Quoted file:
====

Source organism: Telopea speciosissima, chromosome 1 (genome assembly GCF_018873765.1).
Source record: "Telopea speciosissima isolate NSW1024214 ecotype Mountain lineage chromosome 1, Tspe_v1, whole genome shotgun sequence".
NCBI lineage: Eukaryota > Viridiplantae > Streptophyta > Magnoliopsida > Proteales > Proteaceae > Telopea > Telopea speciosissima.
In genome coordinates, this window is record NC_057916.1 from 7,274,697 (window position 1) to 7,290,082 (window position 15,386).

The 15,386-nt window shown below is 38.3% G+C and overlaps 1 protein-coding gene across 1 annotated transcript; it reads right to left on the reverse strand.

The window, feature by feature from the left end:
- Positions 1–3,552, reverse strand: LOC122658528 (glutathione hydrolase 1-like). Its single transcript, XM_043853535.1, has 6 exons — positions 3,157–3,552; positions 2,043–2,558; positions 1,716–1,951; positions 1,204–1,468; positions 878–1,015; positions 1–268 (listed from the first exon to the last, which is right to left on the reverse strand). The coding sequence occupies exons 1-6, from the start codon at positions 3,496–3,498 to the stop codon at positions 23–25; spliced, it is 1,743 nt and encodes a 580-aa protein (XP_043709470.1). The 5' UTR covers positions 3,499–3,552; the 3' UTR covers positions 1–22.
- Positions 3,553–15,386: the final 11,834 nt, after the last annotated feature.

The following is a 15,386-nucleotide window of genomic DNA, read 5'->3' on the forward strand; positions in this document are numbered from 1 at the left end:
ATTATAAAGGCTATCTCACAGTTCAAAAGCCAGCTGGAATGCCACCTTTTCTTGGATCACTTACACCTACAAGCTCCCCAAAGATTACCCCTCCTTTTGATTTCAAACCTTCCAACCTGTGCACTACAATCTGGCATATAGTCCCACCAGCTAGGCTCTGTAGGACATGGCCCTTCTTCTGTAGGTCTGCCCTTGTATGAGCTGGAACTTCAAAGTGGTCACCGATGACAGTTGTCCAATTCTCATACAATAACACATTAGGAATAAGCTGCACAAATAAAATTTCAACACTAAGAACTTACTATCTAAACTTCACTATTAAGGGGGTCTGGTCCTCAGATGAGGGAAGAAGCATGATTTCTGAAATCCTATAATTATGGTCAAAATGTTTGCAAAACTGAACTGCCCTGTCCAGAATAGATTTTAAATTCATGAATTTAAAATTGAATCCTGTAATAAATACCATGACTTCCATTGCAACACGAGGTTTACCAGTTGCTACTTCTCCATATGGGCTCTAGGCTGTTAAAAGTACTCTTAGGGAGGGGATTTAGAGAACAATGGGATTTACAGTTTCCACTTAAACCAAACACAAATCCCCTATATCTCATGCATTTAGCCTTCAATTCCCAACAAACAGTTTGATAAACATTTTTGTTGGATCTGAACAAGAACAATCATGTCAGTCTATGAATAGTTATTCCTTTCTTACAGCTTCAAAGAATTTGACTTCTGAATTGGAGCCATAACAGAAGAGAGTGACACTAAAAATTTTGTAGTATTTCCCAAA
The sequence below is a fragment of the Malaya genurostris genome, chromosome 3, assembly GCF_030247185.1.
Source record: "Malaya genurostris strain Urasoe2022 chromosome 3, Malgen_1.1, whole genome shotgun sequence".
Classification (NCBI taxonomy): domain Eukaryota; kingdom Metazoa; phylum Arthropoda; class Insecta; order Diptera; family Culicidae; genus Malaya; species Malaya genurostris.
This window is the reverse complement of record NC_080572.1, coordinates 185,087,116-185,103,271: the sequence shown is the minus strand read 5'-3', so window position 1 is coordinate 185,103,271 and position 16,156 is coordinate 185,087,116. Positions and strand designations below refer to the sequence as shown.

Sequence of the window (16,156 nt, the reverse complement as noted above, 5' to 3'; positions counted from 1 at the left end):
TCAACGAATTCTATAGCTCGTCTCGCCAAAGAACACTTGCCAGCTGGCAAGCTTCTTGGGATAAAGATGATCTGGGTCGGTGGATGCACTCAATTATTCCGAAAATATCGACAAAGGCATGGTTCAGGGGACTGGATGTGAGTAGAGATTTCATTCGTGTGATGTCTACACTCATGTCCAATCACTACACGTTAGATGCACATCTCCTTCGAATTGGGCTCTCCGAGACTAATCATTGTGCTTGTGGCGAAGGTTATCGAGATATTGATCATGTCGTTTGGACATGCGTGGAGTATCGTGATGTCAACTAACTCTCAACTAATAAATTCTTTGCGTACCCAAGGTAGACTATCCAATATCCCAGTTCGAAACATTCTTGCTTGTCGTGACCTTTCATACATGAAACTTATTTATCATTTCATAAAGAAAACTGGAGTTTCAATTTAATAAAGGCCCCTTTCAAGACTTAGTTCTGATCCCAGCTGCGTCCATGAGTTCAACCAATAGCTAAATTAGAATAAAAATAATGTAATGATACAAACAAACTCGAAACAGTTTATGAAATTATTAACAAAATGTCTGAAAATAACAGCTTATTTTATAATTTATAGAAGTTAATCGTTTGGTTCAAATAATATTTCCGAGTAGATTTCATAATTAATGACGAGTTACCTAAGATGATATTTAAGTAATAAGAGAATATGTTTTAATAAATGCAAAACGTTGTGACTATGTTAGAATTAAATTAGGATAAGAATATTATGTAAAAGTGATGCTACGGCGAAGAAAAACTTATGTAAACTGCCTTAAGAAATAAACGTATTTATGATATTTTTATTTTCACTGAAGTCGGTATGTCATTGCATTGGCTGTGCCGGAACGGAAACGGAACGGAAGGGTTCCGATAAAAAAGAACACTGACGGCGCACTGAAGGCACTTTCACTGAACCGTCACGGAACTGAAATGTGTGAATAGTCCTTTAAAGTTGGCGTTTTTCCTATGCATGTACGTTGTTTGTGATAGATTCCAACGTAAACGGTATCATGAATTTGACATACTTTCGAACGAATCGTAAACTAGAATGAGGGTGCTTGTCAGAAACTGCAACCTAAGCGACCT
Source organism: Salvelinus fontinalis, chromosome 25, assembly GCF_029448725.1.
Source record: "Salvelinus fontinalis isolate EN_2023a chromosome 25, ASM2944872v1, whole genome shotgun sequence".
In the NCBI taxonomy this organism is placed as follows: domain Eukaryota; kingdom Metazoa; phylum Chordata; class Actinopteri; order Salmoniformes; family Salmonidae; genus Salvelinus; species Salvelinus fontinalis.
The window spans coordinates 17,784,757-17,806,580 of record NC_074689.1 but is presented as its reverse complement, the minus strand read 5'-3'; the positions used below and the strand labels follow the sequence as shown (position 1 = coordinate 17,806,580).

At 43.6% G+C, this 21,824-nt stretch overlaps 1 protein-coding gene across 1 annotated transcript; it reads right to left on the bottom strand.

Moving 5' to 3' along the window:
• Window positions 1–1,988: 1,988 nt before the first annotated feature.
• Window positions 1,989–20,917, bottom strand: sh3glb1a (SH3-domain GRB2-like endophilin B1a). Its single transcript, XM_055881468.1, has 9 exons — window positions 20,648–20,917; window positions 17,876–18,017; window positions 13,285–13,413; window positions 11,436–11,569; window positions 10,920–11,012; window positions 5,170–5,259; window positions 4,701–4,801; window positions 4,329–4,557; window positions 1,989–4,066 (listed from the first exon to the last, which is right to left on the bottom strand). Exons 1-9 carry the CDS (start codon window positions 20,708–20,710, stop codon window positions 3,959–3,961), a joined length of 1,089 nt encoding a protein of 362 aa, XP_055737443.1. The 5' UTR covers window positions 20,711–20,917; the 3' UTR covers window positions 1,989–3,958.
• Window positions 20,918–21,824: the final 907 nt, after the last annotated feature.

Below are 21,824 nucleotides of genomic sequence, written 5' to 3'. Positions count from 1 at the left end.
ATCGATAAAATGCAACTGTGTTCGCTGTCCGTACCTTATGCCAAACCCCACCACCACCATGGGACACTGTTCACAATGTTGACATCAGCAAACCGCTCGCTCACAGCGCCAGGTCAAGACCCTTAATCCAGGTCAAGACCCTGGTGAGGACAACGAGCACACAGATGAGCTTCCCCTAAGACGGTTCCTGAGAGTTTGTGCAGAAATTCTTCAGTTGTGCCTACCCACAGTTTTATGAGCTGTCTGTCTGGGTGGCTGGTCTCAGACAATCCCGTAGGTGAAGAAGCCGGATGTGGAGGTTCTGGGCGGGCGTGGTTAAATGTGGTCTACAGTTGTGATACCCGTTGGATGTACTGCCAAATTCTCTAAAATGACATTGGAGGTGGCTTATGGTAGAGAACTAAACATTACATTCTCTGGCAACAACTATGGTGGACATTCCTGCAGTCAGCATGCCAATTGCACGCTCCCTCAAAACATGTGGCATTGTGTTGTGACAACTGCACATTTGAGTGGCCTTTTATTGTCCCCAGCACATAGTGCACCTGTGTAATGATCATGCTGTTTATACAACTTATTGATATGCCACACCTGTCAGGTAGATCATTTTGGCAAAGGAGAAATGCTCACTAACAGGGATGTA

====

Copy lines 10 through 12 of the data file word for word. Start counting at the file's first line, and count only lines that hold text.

ATTATAAAGGCTATCTCACAGTTCAAAAGCCAGCTGGAATGCCACCTTTTCTTGGATCACTTACACCTACAAGCTCCCCAAAGATTACCCCTCCTTTTGATTTCAAACCTTCCAACCTGTGCACTACAATCTGGCATATAGTCCCACCAGCTAGGCTCTGTAGGACATGGCCCTTCTTCTGTAGGTCTGCCCTTGTATGAGCTGGAACTTCAAAGTGGTCACCGATGACAGTTGTCCAATTCTCATACAATAACACATTAGGAATAAGCTGCACAAATAAAATTTCAACACTAAGAACTTACTATCTAAACTTCACTATTAAGGGGGTCTGGTCCTCAGATGAGGGAAGAAGCATGATTTCTGAAATCCTATAATTATGGTCAAAATGTTTGCAAAACTGAACTGCCCTGTCCAGAATAGATTTTAAATTCATGAATTTAAAATTGAATCCTGTAATAAATACCATGACTTCCATTGCAACACGAGGTTTACCAGTTGCTACTTCTCCATATGGGCTCTAGGCTGTTAAAAGTACTCTTAGGGAGGGGATTTAGAGAACAATGGGATTTACAGTTTCCACTTAAACCAAACACAAATCCCCTATATCTCATGCATTTAGCCTTCAATTCCCAACAAACAGTTTGATAAACATTTTTGTTGGATCTGAACAAGAACAATCATGTCAGTCTATGAATAGTTATTCCTTTCTTACAGCTTCAAAGAATTTGACTTCTGAATTGGAGCCATAACAGAAGAGAGTGACACTAAAAATTTTGTAGTATTTCCCAAA
The sequence below is a fragment of the Malaya genurostris genome, chromosome 3, assembly GCF_030247185.1.
Source record: "Malaya genurostris strain Urasoe2022 chromosome 3, Malgen_1.1, whole genome shotgun sequence".